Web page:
On 8 February 2016 the draft Companies (Address of Registered Office) Regulations 2016 were published alongside an explanatory memorandum.
From 6 April 2016 Companies House will have the power to change a company’s registered office if it transpires that the company is not permitted to use that address.
As set out in the explanatory memorandum, this change has been brought about because the registrar of companies receives a significant amount of complaints regarding companies that use, as their registered office, the address of another business or private individual with whom they have no connection, or an address which they are not authorised to use. Unsurprisingly, this leads to unsolicited correspondence and unwelcome visits from bailiffs.
Section 1097A of the Companies Act 2006, as inserted by the Small Business, Enterprise and Employment Act 2015, introduces a new procedure to allow the registrar of companies to change the registered office of a company or limited liability partnership (LLP) where, following an application by any individual, the registrar considers that the entity is not authorised to use that address.
The Companies Act 2006 currently provides for the removal of fraudulent information from the register. However, up until now, the legislation has not provided for the removal of a registered office address filed by the company itself.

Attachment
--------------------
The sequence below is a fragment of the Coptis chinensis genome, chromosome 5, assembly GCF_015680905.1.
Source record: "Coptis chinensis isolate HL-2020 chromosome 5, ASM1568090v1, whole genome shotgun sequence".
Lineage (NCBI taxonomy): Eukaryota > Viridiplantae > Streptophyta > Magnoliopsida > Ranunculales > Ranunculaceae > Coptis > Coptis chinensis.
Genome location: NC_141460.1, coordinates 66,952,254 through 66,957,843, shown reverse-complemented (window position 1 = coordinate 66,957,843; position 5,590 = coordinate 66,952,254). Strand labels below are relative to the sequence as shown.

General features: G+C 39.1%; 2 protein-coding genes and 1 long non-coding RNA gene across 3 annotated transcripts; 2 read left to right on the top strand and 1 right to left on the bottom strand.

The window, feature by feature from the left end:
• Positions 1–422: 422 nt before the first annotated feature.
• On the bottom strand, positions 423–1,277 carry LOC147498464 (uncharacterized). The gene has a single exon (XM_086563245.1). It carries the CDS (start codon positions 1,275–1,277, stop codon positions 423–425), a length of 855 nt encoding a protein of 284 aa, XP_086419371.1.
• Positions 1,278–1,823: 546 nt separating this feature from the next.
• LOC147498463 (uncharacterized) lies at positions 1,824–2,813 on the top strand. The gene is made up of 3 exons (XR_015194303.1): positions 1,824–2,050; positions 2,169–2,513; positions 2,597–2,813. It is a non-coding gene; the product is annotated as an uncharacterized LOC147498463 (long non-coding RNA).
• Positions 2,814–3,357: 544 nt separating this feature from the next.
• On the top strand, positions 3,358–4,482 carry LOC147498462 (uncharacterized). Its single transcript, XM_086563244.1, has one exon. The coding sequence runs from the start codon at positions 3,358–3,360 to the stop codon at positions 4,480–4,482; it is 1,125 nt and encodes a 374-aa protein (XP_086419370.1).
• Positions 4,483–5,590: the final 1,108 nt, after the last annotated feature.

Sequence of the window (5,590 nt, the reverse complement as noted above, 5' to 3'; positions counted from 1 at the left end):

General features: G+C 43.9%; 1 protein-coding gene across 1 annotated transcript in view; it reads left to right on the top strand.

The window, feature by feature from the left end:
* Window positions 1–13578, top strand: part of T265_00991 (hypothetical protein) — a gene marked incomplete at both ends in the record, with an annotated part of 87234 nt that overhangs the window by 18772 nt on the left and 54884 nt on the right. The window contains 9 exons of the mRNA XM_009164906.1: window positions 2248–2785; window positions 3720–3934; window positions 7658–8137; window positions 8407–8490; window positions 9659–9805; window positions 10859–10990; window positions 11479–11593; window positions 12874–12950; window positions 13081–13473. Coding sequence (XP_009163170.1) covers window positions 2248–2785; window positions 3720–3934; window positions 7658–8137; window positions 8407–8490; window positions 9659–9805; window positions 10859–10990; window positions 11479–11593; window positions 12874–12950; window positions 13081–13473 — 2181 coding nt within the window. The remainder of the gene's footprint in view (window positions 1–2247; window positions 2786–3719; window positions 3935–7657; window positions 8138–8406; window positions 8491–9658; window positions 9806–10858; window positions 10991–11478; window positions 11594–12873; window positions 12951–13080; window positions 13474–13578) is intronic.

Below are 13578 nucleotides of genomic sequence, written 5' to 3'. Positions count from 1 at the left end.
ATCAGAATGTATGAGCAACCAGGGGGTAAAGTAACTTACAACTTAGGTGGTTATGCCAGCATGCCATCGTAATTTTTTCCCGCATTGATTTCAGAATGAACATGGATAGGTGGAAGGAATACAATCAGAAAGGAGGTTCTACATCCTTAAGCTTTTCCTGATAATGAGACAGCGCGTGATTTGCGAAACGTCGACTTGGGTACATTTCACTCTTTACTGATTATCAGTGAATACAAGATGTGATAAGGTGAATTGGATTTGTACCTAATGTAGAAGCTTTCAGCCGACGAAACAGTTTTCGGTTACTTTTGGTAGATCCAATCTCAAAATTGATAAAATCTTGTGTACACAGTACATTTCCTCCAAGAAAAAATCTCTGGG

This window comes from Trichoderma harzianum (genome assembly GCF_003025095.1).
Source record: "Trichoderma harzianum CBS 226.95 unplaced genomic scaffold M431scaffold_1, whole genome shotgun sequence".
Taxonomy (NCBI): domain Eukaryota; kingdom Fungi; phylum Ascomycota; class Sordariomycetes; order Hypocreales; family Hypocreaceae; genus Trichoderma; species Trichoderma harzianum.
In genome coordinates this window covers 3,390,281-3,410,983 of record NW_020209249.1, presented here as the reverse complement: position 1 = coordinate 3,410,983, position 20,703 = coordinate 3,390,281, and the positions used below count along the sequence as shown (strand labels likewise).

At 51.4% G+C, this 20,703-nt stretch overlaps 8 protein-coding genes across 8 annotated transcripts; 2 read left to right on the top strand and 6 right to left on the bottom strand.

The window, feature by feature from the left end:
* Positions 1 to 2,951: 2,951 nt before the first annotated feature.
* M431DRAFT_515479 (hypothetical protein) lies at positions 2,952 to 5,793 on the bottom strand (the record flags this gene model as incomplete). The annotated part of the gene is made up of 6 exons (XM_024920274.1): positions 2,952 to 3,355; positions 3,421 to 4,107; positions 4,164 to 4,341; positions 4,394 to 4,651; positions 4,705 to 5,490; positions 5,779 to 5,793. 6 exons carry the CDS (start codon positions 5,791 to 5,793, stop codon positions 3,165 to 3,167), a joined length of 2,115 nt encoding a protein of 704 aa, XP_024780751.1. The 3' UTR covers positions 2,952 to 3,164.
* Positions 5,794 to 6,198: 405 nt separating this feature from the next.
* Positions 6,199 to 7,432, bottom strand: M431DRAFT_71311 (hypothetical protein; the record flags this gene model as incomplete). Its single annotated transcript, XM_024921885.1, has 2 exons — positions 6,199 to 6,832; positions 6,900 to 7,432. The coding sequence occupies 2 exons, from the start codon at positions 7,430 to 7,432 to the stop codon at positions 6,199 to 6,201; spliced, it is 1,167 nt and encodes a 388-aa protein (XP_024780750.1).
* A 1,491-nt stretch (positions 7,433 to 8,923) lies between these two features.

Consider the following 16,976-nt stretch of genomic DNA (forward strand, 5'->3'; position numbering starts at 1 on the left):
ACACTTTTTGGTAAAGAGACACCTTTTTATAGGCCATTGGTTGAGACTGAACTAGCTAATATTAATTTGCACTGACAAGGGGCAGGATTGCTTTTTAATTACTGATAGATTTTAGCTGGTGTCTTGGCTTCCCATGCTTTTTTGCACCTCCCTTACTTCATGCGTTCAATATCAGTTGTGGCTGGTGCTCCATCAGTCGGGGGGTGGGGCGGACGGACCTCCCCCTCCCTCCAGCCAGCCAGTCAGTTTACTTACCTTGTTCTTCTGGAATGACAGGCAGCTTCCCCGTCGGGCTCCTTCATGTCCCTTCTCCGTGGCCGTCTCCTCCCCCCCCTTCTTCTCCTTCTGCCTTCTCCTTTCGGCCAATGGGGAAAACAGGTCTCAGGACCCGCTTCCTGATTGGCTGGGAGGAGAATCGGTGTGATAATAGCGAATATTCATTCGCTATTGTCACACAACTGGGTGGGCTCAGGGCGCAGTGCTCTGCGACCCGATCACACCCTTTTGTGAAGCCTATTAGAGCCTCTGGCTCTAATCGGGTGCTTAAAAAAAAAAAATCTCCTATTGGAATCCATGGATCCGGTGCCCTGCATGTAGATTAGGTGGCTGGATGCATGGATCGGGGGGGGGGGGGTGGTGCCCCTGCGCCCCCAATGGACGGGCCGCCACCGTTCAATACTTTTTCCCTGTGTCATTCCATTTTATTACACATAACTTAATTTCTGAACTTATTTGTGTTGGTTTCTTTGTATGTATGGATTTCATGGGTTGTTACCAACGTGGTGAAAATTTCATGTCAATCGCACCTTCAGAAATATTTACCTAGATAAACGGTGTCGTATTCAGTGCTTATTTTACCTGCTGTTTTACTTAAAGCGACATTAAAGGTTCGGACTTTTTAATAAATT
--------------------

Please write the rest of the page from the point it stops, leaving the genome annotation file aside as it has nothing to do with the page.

The registrar can dismiss the application to change the registered office immediately if there is no reasonable prospect of success. If the application is not dismissed, the registrar is required to give notice of the application to the company, and to request evidence that the company is authorised to use the address as its registered office.
The draft regulations allow a third party to object to the registrar about the company’s use of an address as its registered office. If the company fails to provide satisfactory evidence that it is authorised to use the address, the registered office address will be changed to a PO Box address at Companies House.
The registrar may refer applications or questions relating to the application to the court. The applicant or entity may appeal the decision to the court within 28 days.
The Small Business, Enterprise and Employment Act 2015, which came into force on 26 March 2015, requires all UK companies and LLP’s to maintain a statutory register of those persons who have significant control over the company or LLP who are ‘registrable’. The aim of this new legislation is to improve transparency in UK companies. The obligation to file this information at Companies House will not come into effect until 30 June 2016.
An individual or relevant legal entity is non-registrable if they do not hold any interest in the company save for them holding significant influence or control over other legal entities which are registrable persons.
To find out more about the issues raised in this post, or to discuss any queries regarding company registration and regulations get in touch with our Corporate and Commercial team on +44 (0) 161 829 2599.
The information and opinions contained in this article are not intended to be comprehensive, nor to provide legal advice. No responsibility for its accuracy or correctness is assumed by berg or any of its partners or employees. Professional legal advice should be obtained before taking, or refraining from taking, any action as a result of this article.